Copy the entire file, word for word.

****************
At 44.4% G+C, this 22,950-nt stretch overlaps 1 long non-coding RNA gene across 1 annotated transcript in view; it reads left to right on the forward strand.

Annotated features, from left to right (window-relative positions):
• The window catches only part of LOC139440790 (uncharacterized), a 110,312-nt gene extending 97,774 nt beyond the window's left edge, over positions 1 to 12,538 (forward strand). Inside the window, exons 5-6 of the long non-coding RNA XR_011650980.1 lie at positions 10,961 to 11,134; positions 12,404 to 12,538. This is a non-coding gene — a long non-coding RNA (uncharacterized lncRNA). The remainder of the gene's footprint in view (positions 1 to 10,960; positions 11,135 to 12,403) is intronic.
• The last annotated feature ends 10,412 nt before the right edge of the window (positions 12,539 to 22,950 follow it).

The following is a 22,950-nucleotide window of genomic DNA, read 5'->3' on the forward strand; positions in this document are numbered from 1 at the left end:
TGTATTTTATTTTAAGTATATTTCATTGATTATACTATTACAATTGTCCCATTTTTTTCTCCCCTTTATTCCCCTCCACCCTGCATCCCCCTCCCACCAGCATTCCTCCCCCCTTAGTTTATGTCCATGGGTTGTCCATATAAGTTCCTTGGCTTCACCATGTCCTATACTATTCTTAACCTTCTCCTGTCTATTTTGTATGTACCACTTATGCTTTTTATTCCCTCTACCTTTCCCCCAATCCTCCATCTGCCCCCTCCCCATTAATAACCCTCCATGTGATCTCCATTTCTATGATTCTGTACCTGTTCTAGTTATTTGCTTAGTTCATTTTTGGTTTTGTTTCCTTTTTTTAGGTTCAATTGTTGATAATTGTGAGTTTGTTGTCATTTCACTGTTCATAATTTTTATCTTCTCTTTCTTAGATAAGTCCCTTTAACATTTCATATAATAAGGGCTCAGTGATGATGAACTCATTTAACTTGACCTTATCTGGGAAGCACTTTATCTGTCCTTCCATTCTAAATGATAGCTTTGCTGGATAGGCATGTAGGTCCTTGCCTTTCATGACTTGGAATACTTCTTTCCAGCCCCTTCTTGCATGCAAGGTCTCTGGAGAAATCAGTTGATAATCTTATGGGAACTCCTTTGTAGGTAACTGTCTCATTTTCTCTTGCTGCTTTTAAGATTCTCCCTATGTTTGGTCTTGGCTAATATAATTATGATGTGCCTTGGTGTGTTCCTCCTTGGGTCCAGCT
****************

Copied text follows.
At 44.4% G+C, this 22,950-nt stretch overlaps 1 long non-coding RNA gene across 1 annotated transcript in view; it reads left to right on the forward strand.

Annotated features, from left to right (window-relative positions):
• The window catches only part of LOC139440790 (uncharacterized), a 110,312-nt gene extending 97,774 nt beyond the window's left edge, over positions 1 to 12,538 (forward strand). Inside the window, exons 5-6 of the long non-coding RNA XR_011650980.1 lie at positions 10,961 to 11,134; positions 12,404 to 12,538. This is a non-coding gene — a long non-coding RNA (uncharacterized lncRNA). The remainder of the gene's footprint in view (positions 1 to 10,960; positions 11,135 to 12,403) is intronic.
• The last annotated feature ends 10,412 nt before the right edge of the window (positions 12,539 to 22,950 follow it).

The following is a 22,950-nucleotide window of genomic DNA, read 5'->3' on the forward strand; positions in this document are numbered from 1 at the left end:
TGTATTTTATTTTAAGTATATTTCATTGATTATACTATTACAATTGTCCCATTTTTTTCTCCCCTTTATTCCCCTCCACCCTGCATCCCCCTCCCACCAGCATTCCTCCCCCCTTAGTTTATGTCCATGGGTTGTCCATATAAGTTCCTTGGCTTCACCATGTCCTATACTATTCTTAACCTTCTCCTGTCTATTTTGTATGTACCACTTATGCTTTTTATTCCCTCTACCTTTCCCCCAATCCTCCATCTGCCCCCTCCCCATTAATAACCCTCCATGTGATCTCCATTTCTATGATTCTGTACCTGTTCTAGTTATTTGCTTAGTTCATTTTTGGTTTTGTTTCCTTTTTTTAGGTTCAATTGTTGATAATTGTGAGTTTGTTGTCATTTCACTGTTCATAATTTTTATCTTCTCTTTCTTAGATAAGTCCCTTTAACATTTCATATAATAAGGGCTCAGTGATGATGAACTCATTTAACTTGACCTTATCTGGGAAGCACTTTATCTGTCCTTCCATTCTAAATGATAGCTTTGCTGGATAGGCATGTAGGTCCTTGCCTTTCATGACTTGGAATACTTCTTTCCAGCCCCTTCTTGCATGCAAGGTCTCTGGAGAAATCAGTTGATAATCTTATGGGAACTCCTTTGTAGGTAACTGTCTCATTTTCTCTTGCTGCTTTTAAGATTCTCCCTATGTTTGGTCTTGGCTAATATAATTATGATGTGCCTTGGTGTGTTCCTCCTTGGGTCCAGCT